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The designers of this site attended the first annual Cryptography Hardware and Embedded Systems (CHES) conference that took place at WPI on August 11th and 12th, 1999. 27 papers were presented (or 42 submitted) and three invited speakers talked to the crowd of about 200 people, over half of which was international. Now, if you're like us and relatively new to cryptography, you probably don't know what Cryptography Hardware and Embedded Systems is all about.
The CHES (pronounced 'chess') conference was put on by the electrical and computer engineering department at WPI, and drew mostly engineers and computer scientists, not mathematicians. This conference was about hardware. The attendees did not create new cryptographic functions; they implemented current ones into onboard logic of small devices. A hardware implementation of cryptography algorithms is much faster than software, and it also allows cryptography to be used by devices other than full size computers.
Cryptography is already embedded into many systems that you use today without even knowing it. Small examples include TV descramblers, smartcards for ATMs, and mobile phones. The armed services makes use of cryptography embedded systems to a great deal for communications. The invited speaker from the NSA, Brian Snow, focused his talk on what the private CHES industry must do to get contracts to provide the armed services cryptographic communications.
The NSA is responsible for advising most of the government in which cryptography systems to use and who to buy them from. For the most part, the NSA has designed and built their own systems for government uses because commercial cryptography could not meet the high standards set forth. Snow stressed in his talk that the attendees must adequately test their systems under all types of attacks, both from malicious and environmental concerns, before the NSA could consider recommending the systems to their 'customers' [ie: the Army, Navy, Air Force..etc…]. Snow's speech often times sounded more like a lecture from a parent displeased with what the children were doing, and many in the audience did not see things from the same angle. From the commercial point of view, Snow is asking for a great deal more time and money to be spent in the design stagers of a product. More R&D delays a product from the market and the resulting profits. And if all the jumping through hoops is completed, there's no gurentee that the NSA will recommend a private industry system over their own in house ones. To many, the government cryptography market appears an un-tappable market because of the additional effort it would take to met the NSA standards. Snow pointed out, though, that while a cryptographic hardware system crash might ruin a few online transactions an ecommerce application, it can cost lives in the Armed services.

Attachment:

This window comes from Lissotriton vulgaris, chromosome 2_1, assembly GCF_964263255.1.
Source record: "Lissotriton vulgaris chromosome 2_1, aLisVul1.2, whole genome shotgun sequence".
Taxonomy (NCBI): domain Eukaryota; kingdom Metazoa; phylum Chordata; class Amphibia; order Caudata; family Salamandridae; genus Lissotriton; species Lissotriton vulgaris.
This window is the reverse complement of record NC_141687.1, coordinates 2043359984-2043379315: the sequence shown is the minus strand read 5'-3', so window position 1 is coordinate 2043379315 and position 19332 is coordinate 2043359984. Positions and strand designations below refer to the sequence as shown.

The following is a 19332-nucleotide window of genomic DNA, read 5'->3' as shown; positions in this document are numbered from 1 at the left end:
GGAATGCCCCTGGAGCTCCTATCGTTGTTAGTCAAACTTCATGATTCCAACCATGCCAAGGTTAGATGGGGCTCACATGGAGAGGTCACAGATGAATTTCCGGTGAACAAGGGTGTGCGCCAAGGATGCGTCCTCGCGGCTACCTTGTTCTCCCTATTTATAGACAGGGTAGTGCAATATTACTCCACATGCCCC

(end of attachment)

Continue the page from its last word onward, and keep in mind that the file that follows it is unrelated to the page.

Following Snow's opening address to the conference, the tone settled and the papers presented outlined the technical details of various implementations of cryptographic systems. The conference was split into several different sections. The first day included talks about cryptoanalytical hardware, hardware architectures, smart cards, and arithmetic algorithms in hardware systems. The second day of the conference included talks about true random number generators, different attack methods on systems, and implementations of elliptic curve algorithms. The high-'light' (literally) of the conference was probably the much esteemed TWINKLE device...